Lately, immigration has been a hot topic, as it usually is during the election season. The voices on my side of the political spectrum can get shrill and hysterical, at least to my ears.
The following quick bios about my college students add up to anecdotal evidence, but I feel compelled to share my experience here in Southern California, not in a comfy office in New England or an echo-chamber radio studio.
The students’ last names are withheld to protect their identity.
Jorge: he had a physical disability. It took him a while to hobble through the desks to get to my seat so I could look at his research essay during the draft stages. But he was always laughing and smiling at my awesome jokes (sorry). He also had a strong intellect (which is connected to laughing at my jokes).
Andrew: he was also quiet—hardly said a word, but he looked like a standard intellectual: dark, horn-rimmed glasses, no wild displays of emotions, deep, as if he was thinking through the issues.
Reyes: he wants to be a history teacher. He liked to study WWII, writing a definition research essay on Blitzkrieg. He was a conservative and opposed same-sex marriage (when we could still debate it) and other liberal viewpoints. He’ll make a great high school teacher. He seemed born studious and grown up.
Isaak: he was an odd mixture. He favored legalizing marijuana, but he opposed same-sex marriage. He was something of a class clown, but a mild version. He laughed at my awesome jokes.
Gabriela: she wanted me to call her Gabby. She told me her high school nickname had “go” in it somehow. So I called her Chicago, pronounced Chica, go! The students laughed at my ingenuity (sorry), and she said her aunt couldn’t stop laughing when she heard her niece’s new hip-hop name.
Ivan: he missed a few too many classes, but when he wrote his papers, they were very intellectual. At the end of the semester, he appreciated a conservative viewpoint and the discussions and told me so (I present both sides).
Christian: he too was conservative and always got his work done and quite well, too.
Name withheld because of its rarity: she tried hard and succeeded. She opposed abortion and same-sex marriage, to name only two topics.
Christopher: he served in the military and got out while he was still young. He had a bad marriage breakup, but he went to school to better himself.
Elizabeth: she was an extremely hard worker. She’s studying to become a dentist. She’ll definitely succeed.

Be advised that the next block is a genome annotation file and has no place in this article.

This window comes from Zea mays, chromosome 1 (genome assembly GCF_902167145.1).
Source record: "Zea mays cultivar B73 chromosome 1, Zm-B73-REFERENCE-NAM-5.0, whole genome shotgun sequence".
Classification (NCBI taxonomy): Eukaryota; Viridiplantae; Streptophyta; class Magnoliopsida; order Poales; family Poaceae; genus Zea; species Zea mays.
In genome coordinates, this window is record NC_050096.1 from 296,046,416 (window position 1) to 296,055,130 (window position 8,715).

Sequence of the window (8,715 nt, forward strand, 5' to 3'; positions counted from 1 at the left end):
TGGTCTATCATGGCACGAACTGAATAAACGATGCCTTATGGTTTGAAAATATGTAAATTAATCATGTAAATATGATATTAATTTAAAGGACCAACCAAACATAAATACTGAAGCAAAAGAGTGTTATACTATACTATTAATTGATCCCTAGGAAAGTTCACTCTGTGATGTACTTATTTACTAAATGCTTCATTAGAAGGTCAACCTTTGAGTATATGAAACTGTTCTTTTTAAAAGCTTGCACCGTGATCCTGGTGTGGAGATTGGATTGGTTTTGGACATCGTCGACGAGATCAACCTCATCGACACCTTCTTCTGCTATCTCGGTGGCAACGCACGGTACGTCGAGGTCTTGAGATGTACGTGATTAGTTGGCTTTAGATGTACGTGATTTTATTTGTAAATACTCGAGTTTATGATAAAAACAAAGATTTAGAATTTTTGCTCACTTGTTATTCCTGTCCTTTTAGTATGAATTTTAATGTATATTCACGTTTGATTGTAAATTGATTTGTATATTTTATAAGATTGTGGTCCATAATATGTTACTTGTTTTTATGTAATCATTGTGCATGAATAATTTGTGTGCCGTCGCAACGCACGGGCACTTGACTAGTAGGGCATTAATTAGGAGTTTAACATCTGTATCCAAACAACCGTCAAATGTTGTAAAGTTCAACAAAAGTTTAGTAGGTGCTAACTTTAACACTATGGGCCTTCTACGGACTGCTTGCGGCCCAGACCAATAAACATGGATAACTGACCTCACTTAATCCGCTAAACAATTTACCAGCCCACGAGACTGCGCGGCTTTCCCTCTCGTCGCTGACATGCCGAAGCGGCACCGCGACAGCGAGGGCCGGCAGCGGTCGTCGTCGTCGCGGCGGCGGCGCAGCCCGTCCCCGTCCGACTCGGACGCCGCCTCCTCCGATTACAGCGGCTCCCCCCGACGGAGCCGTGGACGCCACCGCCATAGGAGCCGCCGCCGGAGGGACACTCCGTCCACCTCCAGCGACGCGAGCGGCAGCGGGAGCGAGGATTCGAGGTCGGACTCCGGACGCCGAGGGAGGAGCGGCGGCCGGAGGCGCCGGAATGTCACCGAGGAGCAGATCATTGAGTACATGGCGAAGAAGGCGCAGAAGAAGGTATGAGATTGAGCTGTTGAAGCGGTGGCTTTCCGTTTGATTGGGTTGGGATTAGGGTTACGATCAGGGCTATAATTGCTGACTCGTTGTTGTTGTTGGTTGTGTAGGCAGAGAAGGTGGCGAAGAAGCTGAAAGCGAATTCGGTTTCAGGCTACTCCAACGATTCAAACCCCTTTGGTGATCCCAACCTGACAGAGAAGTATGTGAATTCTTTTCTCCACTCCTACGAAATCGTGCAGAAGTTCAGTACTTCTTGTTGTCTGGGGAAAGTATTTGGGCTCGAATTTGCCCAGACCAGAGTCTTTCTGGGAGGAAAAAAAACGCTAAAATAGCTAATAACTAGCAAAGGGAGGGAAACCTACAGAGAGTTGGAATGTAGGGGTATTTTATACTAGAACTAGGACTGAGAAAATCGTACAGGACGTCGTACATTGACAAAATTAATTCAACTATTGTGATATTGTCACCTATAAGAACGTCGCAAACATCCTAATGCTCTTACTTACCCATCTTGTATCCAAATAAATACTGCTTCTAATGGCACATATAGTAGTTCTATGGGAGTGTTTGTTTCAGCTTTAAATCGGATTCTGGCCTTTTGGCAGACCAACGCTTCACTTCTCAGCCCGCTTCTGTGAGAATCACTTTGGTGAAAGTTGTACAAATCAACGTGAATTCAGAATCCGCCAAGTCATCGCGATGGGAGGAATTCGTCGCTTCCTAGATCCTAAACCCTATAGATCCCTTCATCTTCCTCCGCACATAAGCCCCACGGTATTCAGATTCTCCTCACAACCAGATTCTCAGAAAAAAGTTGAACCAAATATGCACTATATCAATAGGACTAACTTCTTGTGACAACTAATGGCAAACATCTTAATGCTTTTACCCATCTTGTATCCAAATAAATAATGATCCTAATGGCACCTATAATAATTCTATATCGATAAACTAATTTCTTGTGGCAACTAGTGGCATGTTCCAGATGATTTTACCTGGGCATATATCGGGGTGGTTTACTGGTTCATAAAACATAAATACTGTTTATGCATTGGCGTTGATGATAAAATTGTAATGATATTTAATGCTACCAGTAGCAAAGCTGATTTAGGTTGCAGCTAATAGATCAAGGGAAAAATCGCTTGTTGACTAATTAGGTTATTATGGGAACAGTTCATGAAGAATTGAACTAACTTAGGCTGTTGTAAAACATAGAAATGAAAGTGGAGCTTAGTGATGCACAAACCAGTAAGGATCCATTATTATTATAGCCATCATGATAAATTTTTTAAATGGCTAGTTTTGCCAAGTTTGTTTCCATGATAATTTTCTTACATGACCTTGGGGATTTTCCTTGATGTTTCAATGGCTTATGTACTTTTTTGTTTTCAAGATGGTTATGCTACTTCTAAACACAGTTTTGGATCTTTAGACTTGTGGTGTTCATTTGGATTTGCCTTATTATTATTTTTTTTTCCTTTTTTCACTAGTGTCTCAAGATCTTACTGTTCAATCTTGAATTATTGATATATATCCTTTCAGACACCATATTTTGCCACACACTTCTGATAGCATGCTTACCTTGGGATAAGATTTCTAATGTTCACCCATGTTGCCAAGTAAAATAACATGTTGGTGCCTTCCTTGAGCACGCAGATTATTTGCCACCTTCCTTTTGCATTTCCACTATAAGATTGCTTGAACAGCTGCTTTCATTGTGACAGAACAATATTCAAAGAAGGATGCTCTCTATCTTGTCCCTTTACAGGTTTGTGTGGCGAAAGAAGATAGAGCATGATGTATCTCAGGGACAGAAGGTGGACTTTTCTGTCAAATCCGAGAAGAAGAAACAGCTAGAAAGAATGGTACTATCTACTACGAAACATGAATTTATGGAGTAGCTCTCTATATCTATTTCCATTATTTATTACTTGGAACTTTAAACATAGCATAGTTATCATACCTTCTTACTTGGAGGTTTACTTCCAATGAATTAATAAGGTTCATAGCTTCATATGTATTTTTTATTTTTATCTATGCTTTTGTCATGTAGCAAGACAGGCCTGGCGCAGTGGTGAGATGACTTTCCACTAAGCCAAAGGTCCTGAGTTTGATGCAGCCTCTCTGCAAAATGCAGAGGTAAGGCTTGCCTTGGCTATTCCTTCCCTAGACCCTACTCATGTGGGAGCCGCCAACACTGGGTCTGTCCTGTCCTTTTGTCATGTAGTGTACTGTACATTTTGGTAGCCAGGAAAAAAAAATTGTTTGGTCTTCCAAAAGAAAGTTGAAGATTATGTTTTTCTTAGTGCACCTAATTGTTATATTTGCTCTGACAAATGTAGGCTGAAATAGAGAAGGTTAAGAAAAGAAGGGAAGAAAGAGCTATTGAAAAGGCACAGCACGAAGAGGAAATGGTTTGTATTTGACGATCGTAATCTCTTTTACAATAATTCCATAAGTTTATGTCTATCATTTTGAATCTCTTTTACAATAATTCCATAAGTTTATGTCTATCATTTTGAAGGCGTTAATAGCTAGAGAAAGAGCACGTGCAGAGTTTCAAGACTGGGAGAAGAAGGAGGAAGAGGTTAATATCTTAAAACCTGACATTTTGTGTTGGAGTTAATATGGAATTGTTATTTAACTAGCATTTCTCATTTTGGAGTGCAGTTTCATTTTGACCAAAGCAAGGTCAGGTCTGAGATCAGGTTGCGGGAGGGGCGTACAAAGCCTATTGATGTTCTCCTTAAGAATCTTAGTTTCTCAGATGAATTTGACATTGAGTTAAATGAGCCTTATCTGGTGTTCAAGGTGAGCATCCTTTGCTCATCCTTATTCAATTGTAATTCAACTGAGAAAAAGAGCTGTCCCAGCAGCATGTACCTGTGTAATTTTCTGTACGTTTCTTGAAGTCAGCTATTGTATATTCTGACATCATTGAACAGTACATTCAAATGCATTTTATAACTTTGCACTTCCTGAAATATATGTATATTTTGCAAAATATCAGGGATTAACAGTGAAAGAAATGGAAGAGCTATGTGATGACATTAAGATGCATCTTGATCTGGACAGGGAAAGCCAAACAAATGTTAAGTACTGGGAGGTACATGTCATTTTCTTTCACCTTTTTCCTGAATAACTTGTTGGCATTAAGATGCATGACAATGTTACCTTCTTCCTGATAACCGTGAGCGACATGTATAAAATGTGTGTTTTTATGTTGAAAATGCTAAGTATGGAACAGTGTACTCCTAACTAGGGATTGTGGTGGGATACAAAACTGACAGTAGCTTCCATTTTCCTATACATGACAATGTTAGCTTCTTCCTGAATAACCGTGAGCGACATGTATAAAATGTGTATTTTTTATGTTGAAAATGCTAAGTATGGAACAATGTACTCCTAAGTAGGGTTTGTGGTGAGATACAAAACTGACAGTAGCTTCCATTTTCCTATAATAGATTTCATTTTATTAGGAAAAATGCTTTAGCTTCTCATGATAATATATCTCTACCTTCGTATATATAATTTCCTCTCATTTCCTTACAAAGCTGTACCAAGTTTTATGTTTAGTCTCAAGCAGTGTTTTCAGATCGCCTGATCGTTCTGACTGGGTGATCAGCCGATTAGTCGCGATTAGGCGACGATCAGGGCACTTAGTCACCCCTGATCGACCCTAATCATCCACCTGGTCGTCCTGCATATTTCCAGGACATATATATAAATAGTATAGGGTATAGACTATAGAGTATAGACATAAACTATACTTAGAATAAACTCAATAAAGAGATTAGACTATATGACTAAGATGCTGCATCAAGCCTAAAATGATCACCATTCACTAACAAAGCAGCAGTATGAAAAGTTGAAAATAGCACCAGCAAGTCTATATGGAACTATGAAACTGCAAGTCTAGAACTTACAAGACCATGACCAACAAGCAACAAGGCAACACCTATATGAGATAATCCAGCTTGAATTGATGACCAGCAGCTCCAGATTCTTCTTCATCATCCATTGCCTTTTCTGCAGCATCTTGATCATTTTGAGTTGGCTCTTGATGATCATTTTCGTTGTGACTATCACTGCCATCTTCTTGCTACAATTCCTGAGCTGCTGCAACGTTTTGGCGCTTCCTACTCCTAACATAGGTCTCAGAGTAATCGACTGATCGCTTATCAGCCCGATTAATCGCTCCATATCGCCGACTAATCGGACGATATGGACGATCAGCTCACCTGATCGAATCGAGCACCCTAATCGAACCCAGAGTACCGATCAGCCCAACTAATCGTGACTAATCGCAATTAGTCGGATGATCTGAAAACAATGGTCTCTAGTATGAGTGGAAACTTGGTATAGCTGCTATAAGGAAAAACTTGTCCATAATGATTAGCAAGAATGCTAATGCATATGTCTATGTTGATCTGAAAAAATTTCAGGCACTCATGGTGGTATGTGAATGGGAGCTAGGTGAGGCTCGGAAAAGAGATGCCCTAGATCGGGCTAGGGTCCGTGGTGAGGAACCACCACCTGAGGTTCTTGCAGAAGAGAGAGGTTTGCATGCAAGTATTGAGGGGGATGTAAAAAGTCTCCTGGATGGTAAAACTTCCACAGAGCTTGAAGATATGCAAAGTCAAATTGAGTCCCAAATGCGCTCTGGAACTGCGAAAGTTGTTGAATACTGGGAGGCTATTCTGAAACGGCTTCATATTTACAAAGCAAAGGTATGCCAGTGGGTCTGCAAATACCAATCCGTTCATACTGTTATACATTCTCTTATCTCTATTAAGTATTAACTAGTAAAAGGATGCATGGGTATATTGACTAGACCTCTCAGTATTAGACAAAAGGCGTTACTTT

Esmeralda: she caught on to basic grammar and succeeded in her essays.
Jacqueline: she like sci-fi. She attended a convention on the subject. She came across as intellectual and nerdy. She favored legalizing marijuana, but opposed abortion.
Rosemary: I called her Rosa Maria. Cool name if you think about it. She came to school on some days in her dental office uniform. She worked hard at her job and at school.
Name withheld because it’s so rare: she was in her early twenties and worked in sales for a major hotel chain. She won awards, like a vacation to Hawaii that she went on during the semester. No doubt she got a free hotel room or at a reduced rate
Erica: she was so advanced she probably shouldn’t have been in that lower-level class. She didn’t mind. She still learned something, and she shared her Christian faith to the benefit of all.
Monica: she was such an awesome writer that one of my colleagues singled her out to me, congratulating me, as if I had anything to do with her brilliance (he saw her in the Writing Lab). I said, “She got her talent before I met her. I only hoped I didn’t interfere with it.” Truly amazing.
Consuelo: married, she was nervous about going on to university. After hard work, she did. Later I saw her at random in a well-known coffee shop, and she said she wants to go into law school.
All of these students listened intently to the two broad viewpoints: conservative and liberal. Many of them had never heard the sound, intellectual reasons, for example, why traditional marriage should be maintained. When they did, I saw their eyes light up. I’d say about half, more or less, wrote in favor of it—when we could still debate the issue before the SCOTUS Five scotched it.
The listed students were assimilated. Very few, if any, were illegal. But whatever their status, they just need evidence and reason to open their minds.
The hyper-conservatives and WHINOS embarrass me until I remember the proud, intellectual, and rich heritage of conservatism without them. Most or all of the Founders would stand with us (but not with the shrill and hysterical). So would Tocqueville, Burke, Russell Kirk, William F. Buckley, Reagan and many others who today write for conservative, intellectual websites.
Conservatism enjoys better evidence and arguments and conclusions than liberalism does. Think limited government; respect for a limited, historical (not deconstructed) interpretation of the Constitution; low taxes; strong economy through free enterprise and pro-business policies (where wealth is created); peace through military strength; and a moral compass on the social issues, which are negotiable on some details. Conservatism will always hold the winning hand for reasonable people like those students.
When we engage in over-the-top rhetoric, we lose the gentle powers of persuasion and reason and the short-term battles and long-term war of ideas.
I predict these assimilated students in my list and countless others of the same background whom I have had the privilege to teach over the years will better America.
I honor and celebrate them.
This article first appeared on July 23, 2015 at American Thinker, but has since been expanded and revised.